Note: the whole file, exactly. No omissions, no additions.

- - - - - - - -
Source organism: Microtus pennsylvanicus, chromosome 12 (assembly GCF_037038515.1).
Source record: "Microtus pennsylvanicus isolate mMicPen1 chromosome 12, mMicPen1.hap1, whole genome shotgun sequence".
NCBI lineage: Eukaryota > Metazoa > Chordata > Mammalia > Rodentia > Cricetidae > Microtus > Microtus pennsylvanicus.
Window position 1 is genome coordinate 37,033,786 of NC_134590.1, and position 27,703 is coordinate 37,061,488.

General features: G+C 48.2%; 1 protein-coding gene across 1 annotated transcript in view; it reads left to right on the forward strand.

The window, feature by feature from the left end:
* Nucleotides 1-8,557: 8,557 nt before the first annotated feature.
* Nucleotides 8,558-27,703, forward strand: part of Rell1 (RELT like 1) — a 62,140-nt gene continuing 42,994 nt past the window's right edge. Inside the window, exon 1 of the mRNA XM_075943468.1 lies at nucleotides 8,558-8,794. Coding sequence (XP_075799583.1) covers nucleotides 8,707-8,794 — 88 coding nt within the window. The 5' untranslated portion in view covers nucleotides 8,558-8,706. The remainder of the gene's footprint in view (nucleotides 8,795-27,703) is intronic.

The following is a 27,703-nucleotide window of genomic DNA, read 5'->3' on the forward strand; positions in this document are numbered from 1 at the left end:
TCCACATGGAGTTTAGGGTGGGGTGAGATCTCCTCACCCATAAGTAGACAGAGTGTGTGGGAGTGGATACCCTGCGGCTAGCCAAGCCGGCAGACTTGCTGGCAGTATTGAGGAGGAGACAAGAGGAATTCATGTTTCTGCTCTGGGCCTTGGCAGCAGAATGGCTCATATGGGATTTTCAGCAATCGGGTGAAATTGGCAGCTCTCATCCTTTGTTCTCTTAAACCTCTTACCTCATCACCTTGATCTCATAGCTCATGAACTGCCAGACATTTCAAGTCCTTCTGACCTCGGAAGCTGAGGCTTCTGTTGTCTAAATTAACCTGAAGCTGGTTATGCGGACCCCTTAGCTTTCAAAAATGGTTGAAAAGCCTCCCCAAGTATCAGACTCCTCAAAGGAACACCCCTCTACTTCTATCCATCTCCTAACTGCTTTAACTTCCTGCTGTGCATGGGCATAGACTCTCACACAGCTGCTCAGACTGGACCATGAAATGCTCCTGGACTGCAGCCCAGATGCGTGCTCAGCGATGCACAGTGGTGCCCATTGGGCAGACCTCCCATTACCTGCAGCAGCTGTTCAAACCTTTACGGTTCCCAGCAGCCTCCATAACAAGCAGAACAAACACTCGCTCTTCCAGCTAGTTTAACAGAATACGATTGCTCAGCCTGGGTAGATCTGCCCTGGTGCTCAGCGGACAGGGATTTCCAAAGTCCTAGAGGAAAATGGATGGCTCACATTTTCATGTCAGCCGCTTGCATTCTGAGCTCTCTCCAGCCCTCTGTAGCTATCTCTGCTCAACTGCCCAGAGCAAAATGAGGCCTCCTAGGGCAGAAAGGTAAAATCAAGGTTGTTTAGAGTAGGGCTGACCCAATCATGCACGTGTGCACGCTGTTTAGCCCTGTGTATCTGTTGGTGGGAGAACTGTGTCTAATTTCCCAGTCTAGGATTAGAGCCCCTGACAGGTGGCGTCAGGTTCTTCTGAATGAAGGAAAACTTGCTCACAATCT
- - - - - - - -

Source organism: Microtus pennsylvanicus, chromosome 12 (assembly GCF_037038515.1).
Source record: "Microtus pennsylvanicus isolate mMicPen1 chromosome 12, mMicPen1.hap1, whole genome shotgun sequence".
NCBI lineage: Eukaryota > Metazoa > Chordata > Mammalia > Rodentia > Cricetidae > Microtus > Microtus pennsylvanicus.
Window position 1 is genome coordinate 37,033,786 of NC_134590.1, and position 27,703 is coordinate 37,061,488.

General features: G+C 48.2%; 1 protein-coding gene across 1 annotated transcript in view; it reads left to right on the forward strand.

The window, feature by feature from the left end:
* Nucleotides 1-8,557: 8,557 nt before the first annotated feature.
* Nucleotides 8,558-27,703, forward strand: part of Rell1 (RELT like 1) — a 62,140-nt gene continuing 42,994 nt past the window's right edge. Inside the window, exon 1 of the mRNA XM_075943468.1 lies at nucleotides 8,558-8,794. Coding sequence (XP_075799583.1) covers nucleotides 8,707-8,794 — 88 coding nt within the window. The 5' untranslated portion in view covers nucleotides 8,558-8,706. The remainder of the gene's footprint in view (nucleotides 8,795-27,703) is intronic.

The following is a 27,703-nucleotide window of genomic DNA, read 5'->3' on the forward strand; positions in this document are numbered from 1 at the left end:
TCCACATGGAGTTTAGGGTGGGGTGAGATCTCCTCACCCATAAGTAGACAGAGTGTGTGGGAGTGGATACCCTGCGGCTAGCCAAGCCGGCAGACTTGCTGGCAGTATTGAGGAGGAGACAAGAGGAATTCATGTTTCTGCTCTGGGCCTTGGCAGCAGAATGGCTCATATGGGATTTTCAGCAATCGGGTGAAATTGGCAGCTCTCATCCTTTGTTCTCTTAAACCTCTTACCTCATCACCTTGATCTCATAGCTCATGAACTGCCAGACATTTCAAGTCCTTCTGACCTCGGAAGCTGAGGCTTCTGTTGTCTAAATTAACCTGAAGCTGGTTATGCGGACCCCTTAGCTTTCAAAAATGGTTGAAAAGCCTCCCCAAGTATCAGACTCCTCAAAGGAACACCCCTCTACTTCTATCCATCTCCTAACTGCTTTAACTTCCTGCTGTGCATGGGCATAGACTCTCACACAGCTGCTCAGACTGGACCATGAAATGCTCCTGGACTGCAGCCCAGATGCGTGCTCAGCGATGCACAGTGGTGCCCATTGGGCAGACCTCCCATTACCTGCAGCAGCTGTTCAAACCTTTACGGTTCCCAGCAGCCTCCATAACAAGCAGAACAAACACTCGCTCTTCCAGCTAGTTTAACAGAATACGATTGCTCAGCCTGGGTAGATCTGCCCTGGTGCTCAGCGGACAGGGATTTCCAAAGTCCTAGAGGAAAATGGATGGCTCACATTTTCATGTCAGCCGCTTGCATTCTGAGCTCTCTCCAGCCCTCTGTAGCTATCTCTGCTCAACTGCCCAGAGCAAAATGAGGCCTCCTAGGGCAGAAAGGTAAAATCAAGGTTGTTTAGAGTAGGGCTGACCCAATCATGCACGTGTGCACGCTGTTTAGCCCTGTGTATCTGTTGGTGGGAGAACTGTGTCTAATTTCCCAGTCTAGGATTAGAGCCCCTGACAGGTGGCGTCAGGTTCTTCTGAATGAAGGAAAACTTGCTCACAATCT